Second-generation Japanese-Americans interned at the Heart Mountain “Relocation Center” in Wyoming used this form letter to protest the government’s demand that they register with Selective Service. The letter was entered as evidence in a court case brought against seven organizers of draft resistance at Heart Mountain.
There are no buildings, signs or markers to indicate what happened at the site 70 years ago, but researchers sifting through the dirt have found broken porcelain, old medicine bottles and lost artwork identifying the location of the first internment camp where the U.S. government used people of Japanese ancestry as a workforce during World War II.
Today, a team of researchers from the University of Idaho wants to make sure the Kooskia Internment Camp isn’t forgotten to history.
WASHINGTON — Rep. Colleen Hanabusa (D-Hawaii) on Thursday announced the Japanese Cultural Center of Hawaii will be receiving $111,557 from the National Park Service to help educate the public about the Honouliuli Internment Camp on Oahu, where Japanese Americans were detained during World War II.
The grant will go towards a multimedia and virtual tour project of the camp.
For Homer Yasui, life at the Tule Lake internment camp as a teenager in 1942 provided more good times than bad.
“I played a lot of baseball, went to a lot of camp dances,” the 88-year-old Portland resident said. “For me it was great fun.”
Yasui’s memories differ from the experiences of many others who passed through the notorious camp about 30 miles south of the Oregon border. It is all of these stories — the good, the bad and the ordinary — that leaders of the National Park Service want to hear when they visit Portland and Hood River this week.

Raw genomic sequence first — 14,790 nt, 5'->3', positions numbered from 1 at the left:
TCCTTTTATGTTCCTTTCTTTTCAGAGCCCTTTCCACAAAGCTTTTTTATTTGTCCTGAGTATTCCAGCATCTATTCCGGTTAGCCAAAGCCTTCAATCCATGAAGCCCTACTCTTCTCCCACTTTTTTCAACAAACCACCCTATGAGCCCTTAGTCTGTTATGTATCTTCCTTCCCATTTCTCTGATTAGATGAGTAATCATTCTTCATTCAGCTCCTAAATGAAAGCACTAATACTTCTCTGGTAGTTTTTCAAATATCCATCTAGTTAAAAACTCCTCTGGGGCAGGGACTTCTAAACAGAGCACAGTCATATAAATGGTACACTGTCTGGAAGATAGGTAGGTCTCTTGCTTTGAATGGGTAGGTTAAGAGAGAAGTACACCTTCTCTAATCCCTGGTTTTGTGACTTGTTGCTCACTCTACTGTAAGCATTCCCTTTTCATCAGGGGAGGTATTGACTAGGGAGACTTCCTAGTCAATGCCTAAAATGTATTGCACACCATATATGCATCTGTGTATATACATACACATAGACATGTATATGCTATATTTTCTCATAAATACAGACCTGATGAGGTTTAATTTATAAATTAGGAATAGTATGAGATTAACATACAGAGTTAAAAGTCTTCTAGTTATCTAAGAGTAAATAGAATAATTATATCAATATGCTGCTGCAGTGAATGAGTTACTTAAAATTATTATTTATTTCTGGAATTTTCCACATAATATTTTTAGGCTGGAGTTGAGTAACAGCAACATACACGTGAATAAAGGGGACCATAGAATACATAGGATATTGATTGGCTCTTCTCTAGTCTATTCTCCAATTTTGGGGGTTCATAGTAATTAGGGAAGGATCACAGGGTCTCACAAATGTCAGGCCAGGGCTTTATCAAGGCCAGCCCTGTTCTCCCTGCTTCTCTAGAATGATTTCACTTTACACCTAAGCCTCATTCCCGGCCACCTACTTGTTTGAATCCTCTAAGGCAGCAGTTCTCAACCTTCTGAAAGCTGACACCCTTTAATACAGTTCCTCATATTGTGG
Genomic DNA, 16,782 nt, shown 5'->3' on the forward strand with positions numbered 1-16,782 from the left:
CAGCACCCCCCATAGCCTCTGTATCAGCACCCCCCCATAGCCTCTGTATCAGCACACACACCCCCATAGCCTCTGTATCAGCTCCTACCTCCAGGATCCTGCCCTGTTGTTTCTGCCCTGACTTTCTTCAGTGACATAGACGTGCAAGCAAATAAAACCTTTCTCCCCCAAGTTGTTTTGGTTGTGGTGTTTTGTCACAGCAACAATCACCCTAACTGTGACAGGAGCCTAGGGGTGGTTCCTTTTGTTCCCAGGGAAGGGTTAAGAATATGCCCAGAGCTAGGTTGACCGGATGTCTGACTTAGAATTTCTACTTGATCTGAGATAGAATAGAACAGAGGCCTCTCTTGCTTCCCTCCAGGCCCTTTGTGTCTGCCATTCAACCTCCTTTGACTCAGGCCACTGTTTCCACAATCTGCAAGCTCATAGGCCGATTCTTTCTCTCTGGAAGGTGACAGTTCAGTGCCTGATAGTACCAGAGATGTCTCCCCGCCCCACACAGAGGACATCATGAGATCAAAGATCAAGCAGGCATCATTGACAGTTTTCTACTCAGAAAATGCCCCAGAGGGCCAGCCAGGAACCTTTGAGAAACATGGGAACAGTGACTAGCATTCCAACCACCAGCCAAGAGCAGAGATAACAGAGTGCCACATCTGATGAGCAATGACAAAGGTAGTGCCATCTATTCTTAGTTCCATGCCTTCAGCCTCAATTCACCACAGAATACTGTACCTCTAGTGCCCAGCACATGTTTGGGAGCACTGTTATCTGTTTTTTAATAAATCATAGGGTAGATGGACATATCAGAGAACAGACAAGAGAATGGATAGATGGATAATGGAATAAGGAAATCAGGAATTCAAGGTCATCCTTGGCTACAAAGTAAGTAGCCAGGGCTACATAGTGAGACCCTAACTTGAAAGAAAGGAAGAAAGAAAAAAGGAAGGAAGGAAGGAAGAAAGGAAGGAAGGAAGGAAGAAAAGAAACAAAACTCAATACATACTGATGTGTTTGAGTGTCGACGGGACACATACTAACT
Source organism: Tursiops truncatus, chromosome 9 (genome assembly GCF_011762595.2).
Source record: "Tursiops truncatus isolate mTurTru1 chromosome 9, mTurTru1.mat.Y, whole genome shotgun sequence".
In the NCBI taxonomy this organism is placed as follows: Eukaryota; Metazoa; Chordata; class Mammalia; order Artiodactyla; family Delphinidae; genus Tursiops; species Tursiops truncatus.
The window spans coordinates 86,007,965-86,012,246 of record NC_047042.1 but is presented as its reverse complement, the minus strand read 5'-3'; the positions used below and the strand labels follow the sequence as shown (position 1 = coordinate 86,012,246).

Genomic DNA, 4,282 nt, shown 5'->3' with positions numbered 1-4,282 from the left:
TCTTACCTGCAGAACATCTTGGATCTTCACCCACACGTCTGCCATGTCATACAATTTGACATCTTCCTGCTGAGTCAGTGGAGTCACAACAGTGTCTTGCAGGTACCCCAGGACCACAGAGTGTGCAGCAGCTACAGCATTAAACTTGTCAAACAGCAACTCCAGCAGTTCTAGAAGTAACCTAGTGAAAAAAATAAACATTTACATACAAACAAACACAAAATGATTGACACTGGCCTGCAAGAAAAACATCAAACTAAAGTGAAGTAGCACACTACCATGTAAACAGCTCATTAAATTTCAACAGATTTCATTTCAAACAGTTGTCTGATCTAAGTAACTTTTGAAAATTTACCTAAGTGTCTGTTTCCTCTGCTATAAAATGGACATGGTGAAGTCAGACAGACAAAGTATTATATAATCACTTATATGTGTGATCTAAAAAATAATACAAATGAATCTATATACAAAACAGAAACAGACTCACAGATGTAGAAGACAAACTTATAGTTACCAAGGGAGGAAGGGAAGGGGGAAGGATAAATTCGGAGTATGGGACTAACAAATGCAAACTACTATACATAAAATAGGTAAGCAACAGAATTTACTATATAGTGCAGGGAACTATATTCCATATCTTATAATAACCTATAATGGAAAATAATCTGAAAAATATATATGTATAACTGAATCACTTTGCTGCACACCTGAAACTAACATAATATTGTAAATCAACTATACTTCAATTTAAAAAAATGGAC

LOS ANGELES (KABC) — Heart Mountain is a spectacular and beautiful backdrop to a story of triumph and tragedy. Seventy years ago, an internment camp filled with 10,000 Japanese Americans sat in the shadow of the mountain.
It was just a few miles outside Cody, Wyoming, where the land is rugged and the weather is brutal. It’s where American citizens were imprisoned behind barbed wire and guard towers for no other reason than because of their heritage. Eight out of 10 were from Los Angeles.
Bob Fletcher, a former California agriculture inspector who, ignoring the resentment of neighbors, quit his job in the middle of World War II to manage the fruit farms of Japanese families forced to live in internment camps, died on May 23 in Sacramento. He was 101.
His death was confirmed by Doris Taketa, who was 12 when Mr. Fletcher agreed to run her family’s farm in 1942, the year she and her extended family were relocated to the Jerome War Relocation Center in Arkansas.
MCGEHEE, Ark. — The McGehee Industrial Foundation announces the opening of the WWII Japanese American Internment Museum on Tuesday, April 16, with actor/activist George Takei as special guest.
It will house the exhibit “Against Their Will,” interpreting the history during World War II when the Japanese American population was moved from the West Coast to ten internment camps across the country, forced to leave behind their homes and jobs.
Two of those camps, Jerome and Rohwer, were located in southeast Arkansas. They were home to more than 17,000 Japanese Americans.
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